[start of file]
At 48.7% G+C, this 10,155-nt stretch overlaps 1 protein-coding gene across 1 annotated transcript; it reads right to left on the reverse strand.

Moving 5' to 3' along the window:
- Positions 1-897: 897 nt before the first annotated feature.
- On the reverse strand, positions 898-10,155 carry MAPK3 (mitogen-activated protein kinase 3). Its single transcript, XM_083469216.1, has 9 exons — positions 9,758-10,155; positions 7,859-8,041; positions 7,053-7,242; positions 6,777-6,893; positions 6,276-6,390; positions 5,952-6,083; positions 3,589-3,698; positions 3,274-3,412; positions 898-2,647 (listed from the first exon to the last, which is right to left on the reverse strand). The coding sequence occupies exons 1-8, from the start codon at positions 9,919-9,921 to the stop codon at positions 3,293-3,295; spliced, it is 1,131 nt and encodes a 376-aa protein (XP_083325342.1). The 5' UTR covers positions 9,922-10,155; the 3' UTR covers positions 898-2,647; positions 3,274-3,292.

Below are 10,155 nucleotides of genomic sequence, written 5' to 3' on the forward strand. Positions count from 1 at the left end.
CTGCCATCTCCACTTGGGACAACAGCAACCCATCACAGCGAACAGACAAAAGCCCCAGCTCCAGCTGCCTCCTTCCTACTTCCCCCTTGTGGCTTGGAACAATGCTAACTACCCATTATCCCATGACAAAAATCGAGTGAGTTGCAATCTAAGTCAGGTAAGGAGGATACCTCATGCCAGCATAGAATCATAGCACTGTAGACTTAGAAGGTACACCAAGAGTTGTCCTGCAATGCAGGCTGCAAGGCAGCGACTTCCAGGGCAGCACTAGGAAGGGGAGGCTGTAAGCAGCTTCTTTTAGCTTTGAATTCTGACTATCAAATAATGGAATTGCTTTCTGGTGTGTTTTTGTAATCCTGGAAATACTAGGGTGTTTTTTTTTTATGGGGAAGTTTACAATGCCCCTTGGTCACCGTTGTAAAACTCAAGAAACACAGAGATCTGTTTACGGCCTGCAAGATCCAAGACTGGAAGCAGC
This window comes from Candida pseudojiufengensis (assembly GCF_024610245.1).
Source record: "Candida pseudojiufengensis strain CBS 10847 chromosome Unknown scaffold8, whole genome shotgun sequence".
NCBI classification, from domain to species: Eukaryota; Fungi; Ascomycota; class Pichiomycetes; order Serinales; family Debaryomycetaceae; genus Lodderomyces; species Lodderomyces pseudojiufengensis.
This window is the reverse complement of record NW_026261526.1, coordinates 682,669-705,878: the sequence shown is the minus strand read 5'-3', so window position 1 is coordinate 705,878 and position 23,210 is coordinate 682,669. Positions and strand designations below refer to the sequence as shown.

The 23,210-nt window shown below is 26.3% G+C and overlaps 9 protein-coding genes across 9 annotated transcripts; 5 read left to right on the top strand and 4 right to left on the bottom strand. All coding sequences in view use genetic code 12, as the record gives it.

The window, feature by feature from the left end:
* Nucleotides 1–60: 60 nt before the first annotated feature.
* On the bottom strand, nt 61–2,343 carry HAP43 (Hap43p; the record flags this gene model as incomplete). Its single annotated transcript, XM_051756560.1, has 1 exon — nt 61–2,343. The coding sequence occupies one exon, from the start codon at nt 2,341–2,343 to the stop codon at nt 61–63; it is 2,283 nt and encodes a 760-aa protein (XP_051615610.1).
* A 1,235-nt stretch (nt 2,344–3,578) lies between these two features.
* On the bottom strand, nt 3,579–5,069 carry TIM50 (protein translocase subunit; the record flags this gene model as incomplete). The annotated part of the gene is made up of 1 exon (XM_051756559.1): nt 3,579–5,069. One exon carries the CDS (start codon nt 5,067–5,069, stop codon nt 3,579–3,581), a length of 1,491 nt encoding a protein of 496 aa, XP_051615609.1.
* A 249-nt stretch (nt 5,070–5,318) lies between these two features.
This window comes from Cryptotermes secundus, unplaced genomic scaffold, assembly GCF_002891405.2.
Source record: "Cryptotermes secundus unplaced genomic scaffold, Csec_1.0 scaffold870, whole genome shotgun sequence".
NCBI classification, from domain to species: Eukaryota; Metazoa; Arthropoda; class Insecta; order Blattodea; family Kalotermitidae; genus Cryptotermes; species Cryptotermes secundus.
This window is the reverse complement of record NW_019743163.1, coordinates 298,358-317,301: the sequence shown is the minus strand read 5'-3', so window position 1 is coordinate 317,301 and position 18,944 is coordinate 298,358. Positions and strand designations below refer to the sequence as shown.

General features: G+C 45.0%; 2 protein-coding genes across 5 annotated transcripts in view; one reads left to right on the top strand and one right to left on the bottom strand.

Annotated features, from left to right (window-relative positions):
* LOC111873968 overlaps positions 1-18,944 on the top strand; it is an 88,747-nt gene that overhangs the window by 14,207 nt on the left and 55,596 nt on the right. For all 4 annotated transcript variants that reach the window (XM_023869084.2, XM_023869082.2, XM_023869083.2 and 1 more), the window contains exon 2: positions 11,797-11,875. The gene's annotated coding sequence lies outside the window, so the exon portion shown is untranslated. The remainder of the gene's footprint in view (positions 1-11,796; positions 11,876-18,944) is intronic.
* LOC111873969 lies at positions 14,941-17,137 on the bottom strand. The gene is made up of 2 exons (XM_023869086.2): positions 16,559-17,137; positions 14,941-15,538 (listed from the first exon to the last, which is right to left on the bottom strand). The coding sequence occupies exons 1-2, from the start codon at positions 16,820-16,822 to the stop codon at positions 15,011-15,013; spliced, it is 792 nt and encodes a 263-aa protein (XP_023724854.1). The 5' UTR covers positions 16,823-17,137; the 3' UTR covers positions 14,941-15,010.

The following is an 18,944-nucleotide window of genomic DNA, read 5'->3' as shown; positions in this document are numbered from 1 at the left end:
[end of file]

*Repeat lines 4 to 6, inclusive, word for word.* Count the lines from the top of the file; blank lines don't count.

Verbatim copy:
- On the reverse strand, positions 898-10,155 carry MAPK3 (mitogen-activated protein kinase 3). Its single transcript, XM_083469216.1, has 9 exons — positions 9,758-10,155; positions 7,859-8,041; positions 7,053-7,242; positions 6,777-6,893; positions 6,276-6,390; positions 5,952-6,083; positions 3,589-3,698; positions 3,274-3,412; positions 898-2,647 (listed from the first exon to the last, which is right to left on the reverse strand). The coding sequence occupies exons 1-8, from the start codon at positions 9,919-9,921 to the stop codon at positions 3,293-3,295; spliced, it is 1,131 nt and encodes a 376-aa protein (XP_083325342.1). The 5' UTR covers positions 9,922-10,155; the 3' UTR covers positions 898-2,647; positions 3,274-3,292.

Below are 10,155 nucleotides of genomic sequence, written 5' to 3' on the forward strand. Positions count from 1 at the left end.
CTGCCATCTCCACTTGGGACAACAGCAACCCATCACAGCGAACAGACAAAAGCCCCAGCTCCAGCTGCCTCCTTCCTACTTCCCCCTTGTGGCTTGGAACAATGCTAACTACCCATTATCCCATGACAAAAATCGAGTGAGTTGCAATCTAAGTCAGGTAAGGAGGATACCTCATGCCAGCATAGAATCATAGCACTGTAGACTTAGAAGGTACACCAAGAGTTGTCCTGCAATGCAGGCTGCAAGGCAGCGACTTCCAGGGCAGCACTAGGAAGGGGAGGCTGTAAGCAGCTTCTTTTAGCTTTGAATTCTGACTATCAAATAATGGAATTGCTTTCTGGTGTGTTTTTGTAATCCTGGAAATACTAGGGTGTTTTTTTTTTATGGGGAAGTTTACAATGCCCCTTGGTCACCGTTGTAAAACTCAAGAAACACAGAGATCTGTTTACGGCCTGCAAGATCCAAGACTGGAAGCAGC